Population & Urbanisation
It took 5000 years to accumulate 7.3 billion people on planet Earth. Over the next 35 years, that population is projected to increase by another 25% to 9.7 billion.
At risk of repeating the statistics that now are well known and often cited in the media, the urban population was 50% urban in 2008 and by 2050 humanity is projected to be over 70% urban.
Contrast that with the figures from 1800 (3% urban population), 1900 (14%) and 1950 (30%) and we get a picture of the incredible significance of the global urbanisation phenomenon and the challenges and opportunities it represents.
People gravitate to cities to access the opportunities and benefits they offer. More than 80% of global GDP is generated in cities. Arguably, they are the best place to access employment, education, healthcare, accommodation, cultural activities and more. The other side of that coin: about 80% of all energy produced is consumed in cities and about 80% of CO2 emissions arise from cities.
Set against declining municipal budgets, city leaders need to find ways to continue providing services and opportunities that draw people to cities in the first place, more efficiently and at a lower cost per capita if they are to avoid the pitfalls of urban malaise: sprawl, pollution, social exclusion, congestion.
We have always used the resources at our disposal to organise cities in a way that makes them habitable and as convenient as possible for citizens and the urban functions they perform daily.
We are digital now. And that gives us another tool for planning and delivering city services.
The ubiquity of mobile devices and digital networks means we produce and accumulate unfathomable amounts of data each day. It has only been quite recently that computing power and storage (in the cloud and on the edge of networks) has been available at a low cost leading to ease of data analytics and facilitating our knowledge of how cities perform in real time.
Convergence between the digital economy and the resource sector is creating a whole new ecosystem of solutions and services that have the potential to lead to better, healthier, safer and more sustainable and resilient cities.
And as such, cities are evolving to become increasingly connected and responsive entities. We are not there yet, but it’s easy to imagine a scenario where energy, transportation, healthcare delivery and city services are managed by intelligent networks and platforms that interoperate to maximise efficiencies and help accommodate ever increasing urban populations.
To achieve that we need to harness the power of innovation.
Smart City Innovation
Smart City innovations take many forms.
Many work behind the scenes using open data sources from city-related authorities, such as public transport providers to help us access services more efficiently and move frictionlessly through our daily routines. Think Citymapper, the mobile app that allows you to view all transport options for your city journey and get directions, down to the best train carriage for your required transfers.
Others form part of the city landscape whilst providing essential services that make city life more enjoyable and convenient. Think cycle-share schemes which use mobile apps to indicate where there are bikes available and, in some cities, integrate with the wider public transport system using a single smart access system.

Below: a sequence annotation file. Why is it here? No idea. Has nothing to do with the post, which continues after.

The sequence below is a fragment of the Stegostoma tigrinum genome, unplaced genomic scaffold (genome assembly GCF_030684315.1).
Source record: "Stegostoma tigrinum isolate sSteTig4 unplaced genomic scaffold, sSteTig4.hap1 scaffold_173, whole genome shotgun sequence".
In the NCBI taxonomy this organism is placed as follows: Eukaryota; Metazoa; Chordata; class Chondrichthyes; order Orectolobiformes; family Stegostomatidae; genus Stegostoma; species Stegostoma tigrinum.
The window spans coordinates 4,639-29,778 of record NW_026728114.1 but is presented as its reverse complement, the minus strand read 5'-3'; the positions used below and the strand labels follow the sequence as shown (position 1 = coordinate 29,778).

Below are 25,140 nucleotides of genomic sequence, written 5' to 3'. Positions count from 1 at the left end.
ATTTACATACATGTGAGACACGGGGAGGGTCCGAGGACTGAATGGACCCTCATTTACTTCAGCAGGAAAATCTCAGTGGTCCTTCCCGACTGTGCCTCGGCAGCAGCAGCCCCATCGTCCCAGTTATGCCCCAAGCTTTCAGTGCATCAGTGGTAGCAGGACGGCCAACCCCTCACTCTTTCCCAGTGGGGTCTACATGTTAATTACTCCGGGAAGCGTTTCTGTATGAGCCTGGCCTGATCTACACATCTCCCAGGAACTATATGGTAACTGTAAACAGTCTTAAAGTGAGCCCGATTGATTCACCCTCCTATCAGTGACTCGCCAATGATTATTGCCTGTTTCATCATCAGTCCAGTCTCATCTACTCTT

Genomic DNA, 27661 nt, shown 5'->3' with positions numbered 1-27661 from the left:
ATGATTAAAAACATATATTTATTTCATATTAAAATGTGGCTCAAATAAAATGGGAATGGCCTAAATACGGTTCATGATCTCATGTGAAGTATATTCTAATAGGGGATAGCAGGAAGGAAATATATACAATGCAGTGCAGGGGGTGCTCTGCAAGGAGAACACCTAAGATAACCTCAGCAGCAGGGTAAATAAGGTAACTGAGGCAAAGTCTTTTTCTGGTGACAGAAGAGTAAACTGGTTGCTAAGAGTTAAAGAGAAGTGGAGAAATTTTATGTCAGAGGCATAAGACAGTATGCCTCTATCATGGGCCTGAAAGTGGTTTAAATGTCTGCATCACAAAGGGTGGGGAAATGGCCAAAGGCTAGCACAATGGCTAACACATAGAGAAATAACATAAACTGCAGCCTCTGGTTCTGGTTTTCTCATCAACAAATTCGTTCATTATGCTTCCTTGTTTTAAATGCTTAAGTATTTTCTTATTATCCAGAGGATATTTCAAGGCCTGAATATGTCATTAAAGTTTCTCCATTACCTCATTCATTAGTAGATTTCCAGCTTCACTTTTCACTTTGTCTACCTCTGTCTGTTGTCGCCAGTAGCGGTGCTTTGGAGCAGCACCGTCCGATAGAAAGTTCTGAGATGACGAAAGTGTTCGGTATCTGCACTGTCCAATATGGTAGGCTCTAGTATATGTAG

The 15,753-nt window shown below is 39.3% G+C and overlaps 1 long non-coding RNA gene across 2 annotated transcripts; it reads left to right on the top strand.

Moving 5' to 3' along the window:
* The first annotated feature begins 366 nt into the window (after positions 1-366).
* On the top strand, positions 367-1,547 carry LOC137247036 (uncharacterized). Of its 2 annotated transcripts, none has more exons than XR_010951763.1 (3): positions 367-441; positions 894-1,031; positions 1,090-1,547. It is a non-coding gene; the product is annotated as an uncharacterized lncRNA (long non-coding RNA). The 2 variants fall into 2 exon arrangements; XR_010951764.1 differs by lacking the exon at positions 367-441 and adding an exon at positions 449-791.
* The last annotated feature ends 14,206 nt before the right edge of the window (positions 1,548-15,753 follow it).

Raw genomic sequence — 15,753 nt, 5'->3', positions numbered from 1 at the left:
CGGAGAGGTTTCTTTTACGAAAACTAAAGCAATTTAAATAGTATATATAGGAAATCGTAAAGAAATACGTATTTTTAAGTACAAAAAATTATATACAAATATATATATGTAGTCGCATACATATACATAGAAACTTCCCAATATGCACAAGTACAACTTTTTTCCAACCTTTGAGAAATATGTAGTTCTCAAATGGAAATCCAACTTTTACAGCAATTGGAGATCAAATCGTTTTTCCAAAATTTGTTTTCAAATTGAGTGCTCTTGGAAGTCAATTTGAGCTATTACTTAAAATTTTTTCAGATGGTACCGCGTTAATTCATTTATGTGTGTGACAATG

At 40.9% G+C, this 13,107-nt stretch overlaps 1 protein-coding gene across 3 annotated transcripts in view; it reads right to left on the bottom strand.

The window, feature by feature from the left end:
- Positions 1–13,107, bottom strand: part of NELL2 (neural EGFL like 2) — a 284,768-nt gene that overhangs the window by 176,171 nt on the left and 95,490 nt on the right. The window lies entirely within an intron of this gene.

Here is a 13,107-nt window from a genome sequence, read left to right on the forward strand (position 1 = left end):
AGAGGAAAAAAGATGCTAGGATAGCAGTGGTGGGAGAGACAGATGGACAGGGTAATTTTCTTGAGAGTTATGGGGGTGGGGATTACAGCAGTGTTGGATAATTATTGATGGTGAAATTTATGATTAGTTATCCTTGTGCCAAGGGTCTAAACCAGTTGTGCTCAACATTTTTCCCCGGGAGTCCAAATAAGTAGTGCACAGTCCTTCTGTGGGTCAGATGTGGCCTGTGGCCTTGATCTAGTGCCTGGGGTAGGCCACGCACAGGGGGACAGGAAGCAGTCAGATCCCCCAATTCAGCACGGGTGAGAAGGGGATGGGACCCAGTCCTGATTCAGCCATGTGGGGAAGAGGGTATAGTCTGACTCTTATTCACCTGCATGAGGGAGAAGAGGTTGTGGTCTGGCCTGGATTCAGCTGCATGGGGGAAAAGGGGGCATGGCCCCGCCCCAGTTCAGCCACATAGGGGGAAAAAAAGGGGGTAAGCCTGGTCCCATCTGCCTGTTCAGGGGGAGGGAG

And, new in some London public spaces, the Strawberry Smart Bench, a solar-powered, wifi-enabled, mobile device charger built into stylish street furniture. It also offers environmental sensing, so rolled out across the city, it could provide a network of air quality sensors in the locations in which people like to sit and enjoy the city whilst charging their phone at the same time.
Now that’s smart!
With a career of over twenty years in sustainability, technology and the built environment in Europe, North America and Asia, Mikele is a recognised leader in urban innovation.
Mikele is a founding partner of Urban Living Futures, accelerating the commercial impact of built environment innovations via multiple deployments with our global property industry and city clients. She is also an advisor and mentor to smart city and energy start-ups.
Recently Mikele led a pioneering initiative at Canary Wharf, London – Cognicity, an innovation programme to attract novel smart city technologies from around the world to enter an accelerator, learn how to make their solutions interoperable and pilot them on the estate.
Mikele helped to establish the UK government’s Future Cities and Energy Systems Catapults. She has also been a consultant to the Greater London Authority (GLA), developing a commercial building energy retrofit programme and to the Smart Cities Expo World Congress.
Previously, Mikele led the Cities and Government sector in General Electric’s Global Growth and Operations team, developing commercial models for sustainable energy solutions for central and local government. Prior to joining GE, Mikele led the UK introduction of Building Information Modeling services for two startups, promoting collaboration and efficiency in design, construction and lifecycle building portfolio management.
Earlier in her career, as an urban planner, Mikele worked on property and infrastructure masterplans, sustainable development studies and socio-economic impact assessments for new urban areas, regeneration areas and urban infrastructure systems in Asia, Europe and North America.
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